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Report on Soufriere Hills (United Kingdom) — 19 February-25 February 2003

Smithsonian / US Geological Survey Weekly Volcanic Activity Report, 19 February-25 February 2003
Managing Editor: Gari Mayberry

Please cite this report as:

Global Volcanism Program, 2003. Report on Soufriere Hills (United Kingdom). In: Mayberry, G (ed.), Weekly Volcanic Activity Report, 19 February-25 February 2003. Smithsonian Institution and US Geological Survey.

Volcano Profile |  Weekly Report (19 February-25 February 2003)


Soufriere Hills

United Kingdom

16.72°N, 62.18°W; summit elev. 915 m

All times are local (unless otherwise noted)


Activity at Soufrière Hills remained at moderate levels during 14-21 February. Remote camera footage indicated continued lava-dome growth on the NE lobe. Pyroclastic flows and rockfalls were concentrated more on the E flank of the lava dome and in the Tar River Valley than in recent weeks, although there were several periods of activity on the N flank, with pyroclastic flows in Tuitt's Ghaut and at the top of Farrell's Plain. SO2 emission rates were at low-to-moderate levels. The Washington VAAC stated that several low-level ash plumes were visible on satellite imagery.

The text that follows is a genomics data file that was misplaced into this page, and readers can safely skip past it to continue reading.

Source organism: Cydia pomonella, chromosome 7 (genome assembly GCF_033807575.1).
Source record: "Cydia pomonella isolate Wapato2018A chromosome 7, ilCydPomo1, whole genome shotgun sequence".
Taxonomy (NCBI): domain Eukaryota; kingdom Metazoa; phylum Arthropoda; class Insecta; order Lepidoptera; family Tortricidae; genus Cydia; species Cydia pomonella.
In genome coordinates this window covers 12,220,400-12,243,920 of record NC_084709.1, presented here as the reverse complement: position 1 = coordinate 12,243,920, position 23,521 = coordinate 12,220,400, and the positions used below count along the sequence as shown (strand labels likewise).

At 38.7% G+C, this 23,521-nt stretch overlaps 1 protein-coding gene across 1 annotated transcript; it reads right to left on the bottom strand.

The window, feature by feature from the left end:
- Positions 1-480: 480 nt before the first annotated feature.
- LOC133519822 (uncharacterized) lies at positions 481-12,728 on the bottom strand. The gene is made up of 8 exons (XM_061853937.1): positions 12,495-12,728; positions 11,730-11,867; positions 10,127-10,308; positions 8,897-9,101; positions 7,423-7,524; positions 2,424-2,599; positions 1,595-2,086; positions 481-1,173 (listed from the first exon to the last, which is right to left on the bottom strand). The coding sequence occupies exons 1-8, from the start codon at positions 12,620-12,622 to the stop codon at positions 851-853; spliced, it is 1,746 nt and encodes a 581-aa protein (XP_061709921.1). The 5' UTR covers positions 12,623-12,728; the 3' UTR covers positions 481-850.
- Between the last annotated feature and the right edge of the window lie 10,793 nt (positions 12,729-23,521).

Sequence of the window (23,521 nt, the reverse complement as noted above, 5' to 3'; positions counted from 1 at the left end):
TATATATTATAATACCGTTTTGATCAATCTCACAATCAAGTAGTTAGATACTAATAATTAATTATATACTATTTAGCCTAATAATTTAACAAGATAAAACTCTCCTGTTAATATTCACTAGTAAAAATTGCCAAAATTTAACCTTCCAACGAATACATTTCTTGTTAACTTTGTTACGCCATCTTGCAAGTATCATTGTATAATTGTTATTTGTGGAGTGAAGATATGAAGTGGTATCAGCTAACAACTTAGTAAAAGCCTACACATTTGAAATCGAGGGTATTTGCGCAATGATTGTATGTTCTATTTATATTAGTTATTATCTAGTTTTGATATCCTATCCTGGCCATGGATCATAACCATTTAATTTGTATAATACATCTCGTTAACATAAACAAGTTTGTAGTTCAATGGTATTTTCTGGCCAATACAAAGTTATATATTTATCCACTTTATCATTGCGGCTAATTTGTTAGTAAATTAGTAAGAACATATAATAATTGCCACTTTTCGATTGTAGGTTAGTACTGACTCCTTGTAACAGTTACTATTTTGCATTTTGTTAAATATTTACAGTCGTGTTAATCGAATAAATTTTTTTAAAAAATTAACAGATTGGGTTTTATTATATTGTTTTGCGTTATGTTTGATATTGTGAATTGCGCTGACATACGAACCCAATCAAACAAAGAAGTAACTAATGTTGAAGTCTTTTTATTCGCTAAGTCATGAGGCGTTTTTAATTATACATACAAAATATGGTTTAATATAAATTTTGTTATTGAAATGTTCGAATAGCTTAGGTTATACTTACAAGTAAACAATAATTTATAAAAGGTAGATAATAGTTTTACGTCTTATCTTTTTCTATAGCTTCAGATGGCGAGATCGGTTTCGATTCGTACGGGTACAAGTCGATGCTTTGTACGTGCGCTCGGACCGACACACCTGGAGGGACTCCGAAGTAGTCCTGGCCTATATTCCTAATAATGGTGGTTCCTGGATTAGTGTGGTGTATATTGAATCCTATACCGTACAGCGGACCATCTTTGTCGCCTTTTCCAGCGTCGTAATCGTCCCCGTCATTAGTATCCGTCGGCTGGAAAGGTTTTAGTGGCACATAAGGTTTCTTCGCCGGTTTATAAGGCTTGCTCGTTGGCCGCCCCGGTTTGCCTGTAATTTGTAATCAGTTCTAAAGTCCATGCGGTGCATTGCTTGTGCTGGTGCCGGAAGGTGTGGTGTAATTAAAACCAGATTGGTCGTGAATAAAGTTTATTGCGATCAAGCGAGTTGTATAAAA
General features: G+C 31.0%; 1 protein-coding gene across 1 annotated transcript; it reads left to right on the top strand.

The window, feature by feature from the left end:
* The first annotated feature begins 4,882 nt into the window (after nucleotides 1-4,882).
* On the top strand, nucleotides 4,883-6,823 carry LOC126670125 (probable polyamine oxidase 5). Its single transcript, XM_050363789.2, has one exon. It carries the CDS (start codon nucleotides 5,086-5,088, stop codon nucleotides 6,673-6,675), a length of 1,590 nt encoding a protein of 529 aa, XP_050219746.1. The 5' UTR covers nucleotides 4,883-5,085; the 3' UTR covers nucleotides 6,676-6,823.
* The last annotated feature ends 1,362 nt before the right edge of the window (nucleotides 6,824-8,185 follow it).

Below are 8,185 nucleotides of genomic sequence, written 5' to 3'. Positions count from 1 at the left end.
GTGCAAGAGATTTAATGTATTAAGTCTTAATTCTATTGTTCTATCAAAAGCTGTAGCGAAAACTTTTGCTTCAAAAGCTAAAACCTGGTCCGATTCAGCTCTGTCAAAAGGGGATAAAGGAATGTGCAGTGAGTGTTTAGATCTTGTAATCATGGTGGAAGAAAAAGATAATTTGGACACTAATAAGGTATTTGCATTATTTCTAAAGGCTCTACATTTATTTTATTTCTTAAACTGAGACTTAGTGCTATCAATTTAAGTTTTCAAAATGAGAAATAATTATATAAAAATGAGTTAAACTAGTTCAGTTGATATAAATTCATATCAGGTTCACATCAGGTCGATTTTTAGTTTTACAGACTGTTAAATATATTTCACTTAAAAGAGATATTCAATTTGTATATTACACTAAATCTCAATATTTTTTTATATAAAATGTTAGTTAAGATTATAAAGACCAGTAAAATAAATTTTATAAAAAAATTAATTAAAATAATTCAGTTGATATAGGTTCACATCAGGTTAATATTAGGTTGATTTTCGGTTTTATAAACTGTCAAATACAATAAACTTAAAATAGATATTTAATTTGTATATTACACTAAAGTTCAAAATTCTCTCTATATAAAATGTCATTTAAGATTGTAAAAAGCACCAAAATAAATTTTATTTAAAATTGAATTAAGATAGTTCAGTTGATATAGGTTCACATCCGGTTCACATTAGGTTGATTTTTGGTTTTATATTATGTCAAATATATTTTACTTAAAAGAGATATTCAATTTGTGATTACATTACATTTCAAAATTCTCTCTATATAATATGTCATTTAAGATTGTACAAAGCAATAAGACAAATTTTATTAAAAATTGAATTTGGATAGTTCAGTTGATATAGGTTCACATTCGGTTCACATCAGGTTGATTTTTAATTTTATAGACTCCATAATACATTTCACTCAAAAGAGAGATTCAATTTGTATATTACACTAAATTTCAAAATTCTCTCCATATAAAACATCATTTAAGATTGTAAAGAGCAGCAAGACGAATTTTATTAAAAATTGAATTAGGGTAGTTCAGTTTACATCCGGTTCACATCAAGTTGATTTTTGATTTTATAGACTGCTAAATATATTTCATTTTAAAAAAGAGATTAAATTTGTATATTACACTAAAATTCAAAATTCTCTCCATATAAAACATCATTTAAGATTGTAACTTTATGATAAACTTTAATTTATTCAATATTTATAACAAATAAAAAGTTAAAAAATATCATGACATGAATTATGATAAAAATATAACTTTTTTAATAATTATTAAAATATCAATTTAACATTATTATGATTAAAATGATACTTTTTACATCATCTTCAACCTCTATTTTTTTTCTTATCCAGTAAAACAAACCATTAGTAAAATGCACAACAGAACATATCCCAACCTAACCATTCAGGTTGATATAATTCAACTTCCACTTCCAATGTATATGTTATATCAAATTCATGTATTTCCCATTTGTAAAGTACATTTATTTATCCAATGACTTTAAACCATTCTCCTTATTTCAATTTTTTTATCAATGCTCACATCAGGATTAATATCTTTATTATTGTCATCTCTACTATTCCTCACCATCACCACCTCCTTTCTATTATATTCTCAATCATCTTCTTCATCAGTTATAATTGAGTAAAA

Geologic Background. The complex, dominantly andesitic Soufrière Hills volcano occupies the southern half of the island of Montserrat. The summit area consists primarily of a series of lava domes emplaced along an ESE-trending zone. The volcano is flanked by Pleistocene complexes to the north and south. English's Crater, a 1-km-wide crater breached widely to the east by edifice collapse, was formed about 2000 years ago as a result of the youngest of several collapse events producing submarine debris-avalanche deposits. Block-and-ash flow and surge deposits associated with dome growth predominate in flank deposits, including those from an eruption that likely preceded the 1632 CE settlement of the island, allowing cultivation on recently devegetated land to near the summit. Non-eruptive seismic swarms occurred at 30-year intervals in the 20th century, but no historical eruptions were recorded until 1995. Long-term small-to-moderate ash eruptions beginning in that year were later accompanied by lava-dome growth and pyroclastic flows that forced evacuation of the southern half of the island and ultimately destroyed the capital city of Plymouth, causing major social and economic disruption.

Sources: Montserrat Volcano Observatory (MVO), Washington Volcanic Ash Advisory Center (VAAC)